Hot cross buns. Photo © Aimee Herring | Amy’s Bread.
Hot Cross Buns Recipe
For Good Friday & Brunch Anytime
Hot Cross Buns Overview
Hot cross buns are sweet yeasts buns made with raisins or currants and spiced with cinnamon and nutmeg. Made tender with milk and eggs, the tops are decorated with a cross made of icing (or more simply, by knife cuts in the dough). The cross symbolizes the crucifixion, and the buns are traditionally eaten on Good Friday.
The currant bun is believed to predate Christianity, eaten by Saxons in to honor the goddess Eostre (the cross is believed to have symbolized the four quarters of the moon; Eostre is probably the origin of “Easter”). The first recorded use of the term “hot cross bun” appears in 1733.
While this Easter bread is traditionally “saved” for Good Friday, says Amy Scherber, founder of Amy’s Bakery, “Once you’ve made them, you’ll want them all year round. Be careful not to overbake them, or their delicate flavor will be lost.”
So make a batch for brunch this weekend.
For more Amy’s Bread recipes, take a look at AMY’S BREAD Revised and Updated: Artisan-style breads, sandwiches, pizzas, and more.
See all the different types of bread in our Bread Glossary.
Hot Cross Buns Recipe
Equipment: two 17 x 12-inch baking sheets, parchment paper.
Makes 18 small buns, best eaten the same day they are baked.
Recipe Note: Hot cross buns completely lose their delicate texture and flavor if the dough is too dry. The dough should be very sticky, soft and moist. If the dough feels too stiff and hard as you knead it, add more warm water (85ºF to 90ºF, 24°C to 32°C), none tablespoon at a time, until it is pliable.
- 1/2 cup very warm water (105º to 115ºF)
- 1 tablespoon plus 3/4 teaspoon active dry yeast
- 3-1/3 cups unbleached all-purpose flour, plus flour for work surface
- 1-1/2 teaspoons kosher salt
- 1/2 teaspoon ground cinnamon
- 1/2 teaspoon grated nutmeg
- 3 large eggs, lightly beaten
- 1/2 cup canola oil, plus more for work surface
- 1/3 cup granulated sugar
- 1/4 cup warm milk (90ºF)
- 2/3 cup (3 ounces) dried currants
For The Frosting
- 1 large egg white, for egg wash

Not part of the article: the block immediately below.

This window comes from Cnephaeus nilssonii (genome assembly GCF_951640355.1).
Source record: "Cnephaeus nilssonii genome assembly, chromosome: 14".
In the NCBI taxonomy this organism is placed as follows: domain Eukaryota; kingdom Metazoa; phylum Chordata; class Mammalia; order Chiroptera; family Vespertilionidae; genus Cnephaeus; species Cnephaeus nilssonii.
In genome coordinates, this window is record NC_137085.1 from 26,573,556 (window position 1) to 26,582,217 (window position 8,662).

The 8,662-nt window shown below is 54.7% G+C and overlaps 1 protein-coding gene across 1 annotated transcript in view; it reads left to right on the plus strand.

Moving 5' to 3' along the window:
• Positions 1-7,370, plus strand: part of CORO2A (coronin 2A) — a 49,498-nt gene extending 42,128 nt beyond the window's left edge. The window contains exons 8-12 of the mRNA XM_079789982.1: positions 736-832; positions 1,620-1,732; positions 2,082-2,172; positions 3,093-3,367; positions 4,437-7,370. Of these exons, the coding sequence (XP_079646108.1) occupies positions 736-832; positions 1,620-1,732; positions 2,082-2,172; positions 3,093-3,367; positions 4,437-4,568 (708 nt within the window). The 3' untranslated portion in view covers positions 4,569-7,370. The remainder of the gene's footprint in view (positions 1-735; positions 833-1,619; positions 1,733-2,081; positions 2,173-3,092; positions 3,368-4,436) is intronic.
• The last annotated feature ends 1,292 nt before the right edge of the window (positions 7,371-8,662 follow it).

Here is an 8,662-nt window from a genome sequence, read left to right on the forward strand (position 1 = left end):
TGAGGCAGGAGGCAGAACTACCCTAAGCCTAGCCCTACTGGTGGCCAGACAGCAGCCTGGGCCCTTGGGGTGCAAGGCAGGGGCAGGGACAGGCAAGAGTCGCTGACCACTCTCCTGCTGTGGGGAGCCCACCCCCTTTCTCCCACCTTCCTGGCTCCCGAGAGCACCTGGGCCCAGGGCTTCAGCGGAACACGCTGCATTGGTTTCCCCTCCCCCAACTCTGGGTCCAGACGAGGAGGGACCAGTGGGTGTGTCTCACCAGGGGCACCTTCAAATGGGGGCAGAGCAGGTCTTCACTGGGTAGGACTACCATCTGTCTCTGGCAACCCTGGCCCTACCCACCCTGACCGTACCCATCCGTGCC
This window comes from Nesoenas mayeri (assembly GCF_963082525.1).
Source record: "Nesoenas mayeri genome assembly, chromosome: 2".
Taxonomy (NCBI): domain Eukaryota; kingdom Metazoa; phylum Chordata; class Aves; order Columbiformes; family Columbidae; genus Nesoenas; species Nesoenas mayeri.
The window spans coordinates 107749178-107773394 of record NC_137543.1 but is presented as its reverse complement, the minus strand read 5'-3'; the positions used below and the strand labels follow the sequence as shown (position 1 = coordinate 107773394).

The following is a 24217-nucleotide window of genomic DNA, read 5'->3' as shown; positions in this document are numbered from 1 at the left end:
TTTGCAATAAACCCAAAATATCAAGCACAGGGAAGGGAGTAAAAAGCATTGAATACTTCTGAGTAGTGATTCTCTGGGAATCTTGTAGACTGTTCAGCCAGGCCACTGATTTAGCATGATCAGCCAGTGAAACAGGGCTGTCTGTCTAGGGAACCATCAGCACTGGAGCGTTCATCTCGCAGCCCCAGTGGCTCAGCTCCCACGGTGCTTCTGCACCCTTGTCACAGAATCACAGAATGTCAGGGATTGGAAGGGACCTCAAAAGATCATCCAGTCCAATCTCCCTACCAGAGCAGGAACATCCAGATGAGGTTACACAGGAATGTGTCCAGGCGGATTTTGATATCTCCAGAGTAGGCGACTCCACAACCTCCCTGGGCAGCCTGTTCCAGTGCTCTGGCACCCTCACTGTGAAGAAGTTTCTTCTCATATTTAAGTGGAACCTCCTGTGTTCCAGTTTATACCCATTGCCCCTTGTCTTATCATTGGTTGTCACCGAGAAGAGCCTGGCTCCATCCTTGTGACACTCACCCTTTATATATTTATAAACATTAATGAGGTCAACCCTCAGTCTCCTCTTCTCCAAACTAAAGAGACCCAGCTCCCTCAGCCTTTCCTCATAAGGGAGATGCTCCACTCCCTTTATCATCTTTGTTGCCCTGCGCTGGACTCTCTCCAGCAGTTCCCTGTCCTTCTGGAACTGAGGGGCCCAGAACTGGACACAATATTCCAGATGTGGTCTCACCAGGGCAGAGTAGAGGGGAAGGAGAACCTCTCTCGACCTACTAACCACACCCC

- 3/4 cup powdered sugar
- 1/4 teaspoon vanilla extract
Make The Dough
- Place the very warm water and yeast in a large bowl and stir with a fork to dissolve the yeast. Allow to stand for 3 minutes.
- Whisk the flour, salt, cinnamon, and nutmeg together in a medium bowl. Set aside.
- Using a wooden spoon or your hand, stir the beaten eggs, oil, sugar, and warm milk into the yeast mixture. Gradually add the flour mixture, stirring until a shaggy mass forms and all of the flour is moistened.
- Move the dough to a lightly floured surface and knead for 6 to 8 minutes, until it is silky-smooth and elastic. The dough is wet and sticky at first, but it becomes easier to work with as the gluten forms to make it springy and give it strength. Keep your hands and the table very lightly floured, using a dough scraper to lift the dough as needed. Shape the dough into a loose ball, cover it with oiled plastic wrap, and let it rest for 20 minutes to relax the gluten strands.
- Flatten the dough and stretch it gently with your fingers to form a rectangle about 1/2 inch thick. Spread the dried currants evenly over the rectangle. Fold the dough into an envelope shape (it’s actually the shape of the folded letter you put into the envelope) and knead gently for 2 to 3 minutes, until the currants are well distributed. The dough should be soft, smooth, and springy. If it resists, let it rest for 5 minutes and then continue kneading it. Some of the currants may pop out of the dough, but they can easily be incorporated again after the first rise, when the dough has softened.